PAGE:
Since any circuit may be transferred from one busbar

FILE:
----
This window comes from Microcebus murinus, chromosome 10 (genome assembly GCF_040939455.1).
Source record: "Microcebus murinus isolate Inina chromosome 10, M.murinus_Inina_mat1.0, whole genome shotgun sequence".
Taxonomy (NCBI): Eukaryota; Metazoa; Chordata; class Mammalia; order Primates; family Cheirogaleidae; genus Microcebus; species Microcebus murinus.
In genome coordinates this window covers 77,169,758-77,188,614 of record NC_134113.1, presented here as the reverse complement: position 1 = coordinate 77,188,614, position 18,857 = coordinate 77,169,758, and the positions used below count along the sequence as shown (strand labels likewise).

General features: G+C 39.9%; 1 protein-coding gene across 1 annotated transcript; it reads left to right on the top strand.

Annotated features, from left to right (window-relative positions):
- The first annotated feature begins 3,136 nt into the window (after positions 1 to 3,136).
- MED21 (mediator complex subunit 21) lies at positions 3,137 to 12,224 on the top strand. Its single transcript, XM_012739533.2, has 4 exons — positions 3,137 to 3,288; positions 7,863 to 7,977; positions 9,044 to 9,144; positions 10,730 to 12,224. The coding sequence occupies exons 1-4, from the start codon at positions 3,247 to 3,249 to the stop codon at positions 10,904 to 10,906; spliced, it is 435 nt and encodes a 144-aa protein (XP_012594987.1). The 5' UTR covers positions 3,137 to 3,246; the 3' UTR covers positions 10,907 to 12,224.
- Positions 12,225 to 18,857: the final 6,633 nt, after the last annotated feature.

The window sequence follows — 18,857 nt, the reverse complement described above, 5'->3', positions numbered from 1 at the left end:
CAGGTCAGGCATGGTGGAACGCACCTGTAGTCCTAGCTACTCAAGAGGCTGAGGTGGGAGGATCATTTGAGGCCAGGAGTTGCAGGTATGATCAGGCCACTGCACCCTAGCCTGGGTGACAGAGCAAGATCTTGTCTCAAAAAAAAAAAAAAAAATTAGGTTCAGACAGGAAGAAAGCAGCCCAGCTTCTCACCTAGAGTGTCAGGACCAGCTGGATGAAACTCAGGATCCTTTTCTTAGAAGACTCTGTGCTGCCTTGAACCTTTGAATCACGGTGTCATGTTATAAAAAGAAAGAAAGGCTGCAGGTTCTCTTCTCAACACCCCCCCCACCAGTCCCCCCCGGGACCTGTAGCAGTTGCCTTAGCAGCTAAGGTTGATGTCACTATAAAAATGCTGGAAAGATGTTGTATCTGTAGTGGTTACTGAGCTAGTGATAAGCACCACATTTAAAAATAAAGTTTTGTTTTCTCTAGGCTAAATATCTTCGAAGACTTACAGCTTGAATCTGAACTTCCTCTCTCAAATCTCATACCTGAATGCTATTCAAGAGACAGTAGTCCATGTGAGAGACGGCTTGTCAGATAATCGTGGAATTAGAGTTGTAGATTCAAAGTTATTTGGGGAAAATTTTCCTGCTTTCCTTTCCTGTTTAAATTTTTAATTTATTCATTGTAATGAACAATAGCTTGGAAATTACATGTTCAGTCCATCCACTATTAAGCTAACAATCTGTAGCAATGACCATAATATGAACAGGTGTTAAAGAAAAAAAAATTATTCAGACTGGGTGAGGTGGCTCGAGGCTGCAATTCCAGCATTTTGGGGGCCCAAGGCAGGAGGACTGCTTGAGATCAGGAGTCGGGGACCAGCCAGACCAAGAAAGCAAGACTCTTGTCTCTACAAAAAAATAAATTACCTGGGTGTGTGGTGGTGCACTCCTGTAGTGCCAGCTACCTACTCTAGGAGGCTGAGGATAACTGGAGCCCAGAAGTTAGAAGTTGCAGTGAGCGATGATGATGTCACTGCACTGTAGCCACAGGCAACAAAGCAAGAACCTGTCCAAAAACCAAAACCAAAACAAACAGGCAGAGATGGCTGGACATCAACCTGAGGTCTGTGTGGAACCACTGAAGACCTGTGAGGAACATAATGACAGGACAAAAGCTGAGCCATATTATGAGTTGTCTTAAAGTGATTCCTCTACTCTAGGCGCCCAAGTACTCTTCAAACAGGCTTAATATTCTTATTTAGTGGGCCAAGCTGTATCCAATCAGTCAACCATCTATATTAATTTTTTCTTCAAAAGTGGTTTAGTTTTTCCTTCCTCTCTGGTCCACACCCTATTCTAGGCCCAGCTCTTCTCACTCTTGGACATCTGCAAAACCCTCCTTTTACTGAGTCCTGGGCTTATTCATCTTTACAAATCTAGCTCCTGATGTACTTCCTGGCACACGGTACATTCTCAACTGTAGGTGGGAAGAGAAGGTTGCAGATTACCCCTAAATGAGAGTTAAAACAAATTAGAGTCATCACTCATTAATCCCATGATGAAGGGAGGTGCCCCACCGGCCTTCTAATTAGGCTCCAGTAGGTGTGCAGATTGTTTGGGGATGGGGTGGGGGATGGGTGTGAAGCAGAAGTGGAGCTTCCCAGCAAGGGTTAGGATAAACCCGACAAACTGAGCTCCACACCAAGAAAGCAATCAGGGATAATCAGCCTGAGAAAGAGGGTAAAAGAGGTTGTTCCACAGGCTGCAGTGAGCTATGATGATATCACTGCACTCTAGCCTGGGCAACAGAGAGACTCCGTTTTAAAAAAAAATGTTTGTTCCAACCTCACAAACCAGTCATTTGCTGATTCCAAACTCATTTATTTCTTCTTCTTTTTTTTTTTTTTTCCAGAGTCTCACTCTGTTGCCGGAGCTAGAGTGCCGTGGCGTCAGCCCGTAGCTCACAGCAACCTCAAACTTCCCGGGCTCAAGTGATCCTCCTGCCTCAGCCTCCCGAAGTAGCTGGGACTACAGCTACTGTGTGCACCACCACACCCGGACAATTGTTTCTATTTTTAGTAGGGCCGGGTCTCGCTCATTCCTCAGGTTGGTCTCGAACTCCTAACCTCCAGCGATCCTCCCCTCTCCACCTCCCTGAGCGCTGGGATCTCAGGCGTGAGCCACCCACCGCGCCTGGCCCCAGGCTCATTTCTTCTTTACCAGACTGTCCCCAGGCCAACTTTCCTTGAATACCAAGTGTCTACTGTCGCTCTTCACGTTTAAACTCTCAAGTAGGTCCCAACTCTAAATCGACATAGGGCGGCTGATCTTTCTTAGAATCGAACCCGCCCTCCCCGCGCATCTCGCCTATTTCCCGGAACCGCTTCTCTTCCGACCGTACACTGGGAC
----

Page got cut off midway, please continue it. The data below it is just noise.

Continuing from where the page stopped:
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Unformatted text preview: isolator switches, these and the associated tripping circuit must also be switched to the appropriate • 239 • 15 • zone by 'early make' and 'late break' auxiliary contacts. This is to ensure that when the isolators are closing, the auxiliary switches make before the main contacts of the isolator, and that when the isolators are opened, their main contacts part before the auxiliary switches open. The result is that the secondary circuits of the two zones concerned are briefly paralleled while the circuit is being transferred; these two zones have in any case been united through the circuit isolators during the transfer operation. Busbar P rotection 15.7.2 Location of Current Transformers Ideally, the separate discriminating zones should overlap each other and also the individual circuit protections. The overlap should occur across a circuit breaker, so that the latter lies in both zones. For this arrangement it is necessary to install current transformers on both sides of the circuit breakers, which is economically possible with many but not all types of switchgear. With both the circuit and the bus protection current transformers on the same side of the circuit breakers, the zones may be overlapped at the current transformers, but a fault between the CT location and the circuit breaker will not be completely isolated. This matter is important in all switchgear to which these conditions apply, and is particularly important in the case of outdoor switchgear where separately mounted, multi-secondary current transformers are generally used. The conditions are shown in Figure 15.10. Figure 15.10(a) shows the ideal arrangement in which both the circuit and busbar zones are overlapped leaving no region of the primary circuit unprotected. Figure 15.10(b) shows how mounting all current transformers on the circuit side of the breaker results in a small region of the primary circuit unprotected. This unprotected region is typically referred to as the ‘short zone’. The fault shown will cause operation of the busbar protection, tripping the circuit breaker, but the fault will continue to be fed from the circuit, if a source of power is present. It is necessary for the bus protection to intertrip the far end of the circuit protection, if the latter is of the unit type. With reference to Figure 15.10(b), special ‘short zone’ protection can be provided to detect that the circuit breaker has opened but that the fault current is still flowing. Under these conditions, the protection can initiate an intertrip to the remote end of the circuit. This technique may be used, particularly when the circuit includes a generator. In this case the intertrip proves that the fault is in the switchgear connections and not in the generator; the latter is therefore tripped electrically but not shut down on the mechanical side so as to be immediately ready for further service if the fault can be cleared. CT locations for mesh-connected substations The protection of busbars in mesh connected substations gives rise to additional considerations in respect of CT location. A single mesh corner is shown in Figure Mesh corner (Note 1) (a) (b) Bus protection Line protection relay Note 1: Only 1 connection to the mesh corner permitted (a) CT arrangements for protection including mesh corner • 15 • Fault Transformer protection Mesh corner (Note 2) Circuit protection Line protection Mesh corner protection a. Current transformers mounted on both sides of breaker -no unprotected region b. Current transformers mounted on circuit side only of breaker -fault shown not cleared by circuit protection Note 2: Multiple circuits may be connected to the mesh corner (b) CT arrangements for protection additional mesh corner protection required Figure 15.10: Unprotected zone with current transformers mounted on one side of the circuit breaker only Figure 15.11: Mesh-corner protection • 240 • Network Protection & Automation Guide 15.11(a). Where only one connection to the mesh is made at a corner, CT’s located as shown will provide protection not only to the line but the corner of the mesh included between them. However, this arrangement cannot be used where more than one connection is made to a mesh corner. This is because a fault on any of the connected circuits would result in disconnection of them all, without any means of determining the faulted connection. Protection CT’s must therefore be located on each connection, as shown in Figure 15.11(b). This leaves the corner of the mesh unprotected, so additional CT’s and a relay to provide mesh-corner protection are added, as also shown in Figure 15.11(b). An equivalent circuit, as in Figure 15.12, can represent a circulating current system. G H RLG RCTG RLH RCTH R R 15.8 HIGH IMPEDANCE D I F F E R E N T I A L P R OT E C T I O N ZEG ZEH Id> This form of protection is still in common use. The considerations that have to be taken into account are detailed in the following sections. Figure 15.12: Equivalent circuit of circulating current s...
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